Businesses across industries are under increasing pressure to be more competitive, reduce customer churn, and improve customer engagement and experiences. To achieve this, enterprises have turned to big data and analytics which in turn has produced oceans of data continuously generated in real-time.
According to a study conducted by 451 Research, 65% of enterprises have incorporated the Internet of Things (IoT) into their business model. Recent advancements in IoT technology have enabled 69% of these organizations to collect data from endpoints, with 94% of these firms leveraging the data for business purposes.
IoT data is generated from the following sources:
- Automobiles/Fleet Equipment (11%)
- Buildings and Other Structures (21%)
- Cameras and Surveillance Equipment (34%)
- Datacenter IT Equipment (51%)
- Environmental Sensors (15%)
- Factory Equipment (14%)
- Medical Devices (7%)
- Retail Operations (8%)
- Smartphones and End Users (30%)
This enormous amount of data that is continuously generated has the potential to make a significant impact on the bottom line. However, this can only be achieved if real business value can be derived from it quickly.
This is where in-memory computing comes in.
What is in-memory computing?
In-memory computing is an option that provides speed as it’s enabled to eliminate the storage and processing of data in complicated relational databases operating on comparatively slow disk drives to achieving it in the main random access memory (RAM).
In the financial sector, in-memory computing and IoT have created an opportunity to process payment transactions in real-time while conducting sophisticated analytics with enormous datasets. This helps firms ensure they’re in compliance with regulations while offering fraud prevention (along with deriving valuable insights for revenue generation).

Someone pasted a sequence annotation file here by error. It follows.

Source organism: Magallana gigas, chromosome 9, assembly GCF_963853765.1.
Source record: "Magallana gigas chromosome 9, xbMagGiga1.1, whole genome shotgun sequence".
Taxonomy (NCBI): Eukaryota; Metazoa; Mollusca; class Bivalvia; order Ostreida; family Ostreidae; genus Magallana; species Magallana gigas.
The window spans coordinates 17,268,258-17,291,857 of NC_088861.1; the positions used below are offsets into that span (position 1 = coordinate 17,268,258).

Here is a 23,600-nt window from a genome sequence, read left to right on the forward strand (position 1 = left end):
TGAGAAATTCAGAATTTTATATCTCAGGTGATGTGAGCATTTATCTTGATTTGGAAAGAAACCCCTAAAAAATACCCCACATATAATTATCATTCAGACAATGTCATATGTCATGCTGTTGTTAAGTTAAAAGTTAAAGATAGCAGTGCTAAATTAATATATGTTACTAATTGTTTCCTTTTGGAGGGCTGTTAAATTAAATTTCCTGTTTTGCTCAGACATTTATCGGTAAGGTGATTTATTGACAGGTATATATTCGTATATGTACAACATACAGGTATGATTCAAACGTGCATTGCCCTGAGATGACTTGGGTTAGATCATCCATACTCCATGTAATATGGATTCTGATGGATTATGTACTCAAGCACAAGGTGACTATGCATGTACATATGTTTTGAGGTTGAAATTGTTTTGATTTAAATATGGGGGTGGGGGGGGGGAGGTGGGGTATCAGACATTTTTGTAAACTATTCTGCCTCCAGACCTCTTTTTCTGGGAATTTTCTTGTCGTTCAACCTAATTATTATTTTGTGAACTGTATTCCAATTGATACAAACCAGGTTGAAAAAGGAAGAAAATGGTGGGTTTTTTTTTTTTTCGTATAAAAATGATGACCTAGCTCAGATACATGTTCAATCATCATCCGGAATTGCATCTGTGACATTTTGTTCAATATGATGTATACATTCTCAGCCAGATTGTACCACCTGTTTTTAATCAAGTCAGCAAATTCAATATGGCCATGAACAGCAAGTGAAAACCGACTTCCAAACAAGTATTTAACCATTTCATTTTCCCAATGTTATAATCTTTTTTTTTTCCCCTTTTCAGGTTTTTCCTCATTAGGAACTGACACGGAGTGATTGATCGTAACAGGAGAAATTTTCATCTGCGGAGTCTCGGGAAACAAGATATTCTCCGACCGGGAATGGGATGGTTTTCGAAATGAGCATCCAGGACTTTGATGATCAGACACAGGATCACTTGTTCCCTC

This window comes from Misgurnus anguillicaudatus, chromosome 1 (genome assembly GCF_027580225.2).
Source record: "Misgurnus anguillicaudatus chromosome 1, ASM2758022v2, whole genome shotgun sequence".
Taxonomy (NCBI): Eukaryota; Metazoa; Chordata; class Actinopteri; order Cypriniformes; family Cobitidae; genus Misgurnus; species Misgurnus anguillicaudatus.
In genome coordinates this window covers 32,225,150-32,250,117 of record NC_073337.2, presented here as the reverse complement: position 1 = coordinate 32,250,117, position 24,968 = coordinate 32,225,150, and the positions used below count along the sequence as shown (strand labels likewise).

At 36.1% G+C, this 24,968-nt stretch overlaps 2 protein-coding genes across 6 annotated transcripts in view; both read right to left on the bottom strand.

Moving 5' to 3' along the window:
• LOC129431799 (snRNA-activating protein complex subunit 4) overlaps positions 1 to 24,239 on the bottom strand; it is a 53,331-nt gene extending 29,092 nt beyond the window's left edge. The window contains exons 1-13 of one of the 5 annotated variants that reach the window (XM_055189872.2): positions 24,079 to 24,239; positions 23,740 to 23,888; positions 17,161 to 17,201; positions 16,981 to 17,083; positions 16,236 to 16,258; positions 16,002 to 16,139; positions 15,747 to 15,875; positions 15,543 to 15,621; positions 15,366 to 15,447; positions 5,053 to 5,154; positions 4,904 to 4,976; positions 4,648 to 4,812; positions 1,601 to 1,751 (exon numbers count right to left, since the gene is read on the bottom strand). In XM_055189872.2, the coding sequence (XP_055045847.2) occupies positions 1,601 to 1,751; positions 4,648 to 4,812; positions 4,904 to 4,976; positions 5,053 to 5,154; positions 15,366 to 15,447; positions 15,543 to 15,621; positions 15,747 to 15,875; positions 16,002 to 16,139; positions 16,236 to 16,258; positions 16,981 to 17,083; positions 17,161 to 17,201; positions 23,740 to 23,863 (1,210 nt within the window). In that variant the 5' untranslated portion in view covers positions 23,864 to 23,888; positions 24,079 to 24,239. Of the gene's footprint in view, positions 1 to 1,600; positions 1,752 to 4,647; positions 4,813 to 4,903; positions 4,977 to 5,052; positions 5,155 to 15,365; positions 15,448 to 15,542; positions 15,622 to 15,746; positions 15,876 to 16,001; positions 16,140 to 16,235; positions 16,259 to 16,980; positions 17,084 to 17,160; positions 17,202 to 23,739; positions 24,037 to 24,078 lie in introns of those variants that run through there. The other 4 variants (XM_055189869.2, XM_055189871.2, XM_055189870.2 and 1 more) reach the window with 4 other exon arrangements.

To achieve this, blockchain infrastructure can help by streamlining all sorts of transactions that can save substantial amounts of money and time. But to ensure security, this technology requires a significant upgrade because it will also have to concurrently maintain validation information, security identifiers, and real-time hybrid transactional/analytical processing (HTAP) capabilities.
In-memory computing, on the other hand, is already enabled to offer parallel, distributed processing across a pool of RAM deployed on a computing cluster. As a result, it can enable the rapid processing of transactions and data analytics along with the ability to seamlessly scale by adding new nodes to the cluster. This same approach can be translated to manufacturing enterprise resource planning (ERP) systems or electronic health records (EHR) systems in healthcare.
In-memory computing and IoT can potentially boost customer experiences
In-memory computing and IoT make the perfect technology combination because it helps enterprises cope with ever-growing streams of data. When organizations embrace in-memory computing, they can avoid the pitfalls of relation databases like new hardware costs and increased latency.
This technology also comes with the additional benefits of high availability, scalability, and cost-savings. As businesses become more customer-centric and focus on delivering enhanced customer experiences, in-memory computing will play a key role in bridging the gap with IoT to help businesses achieve it in real-time.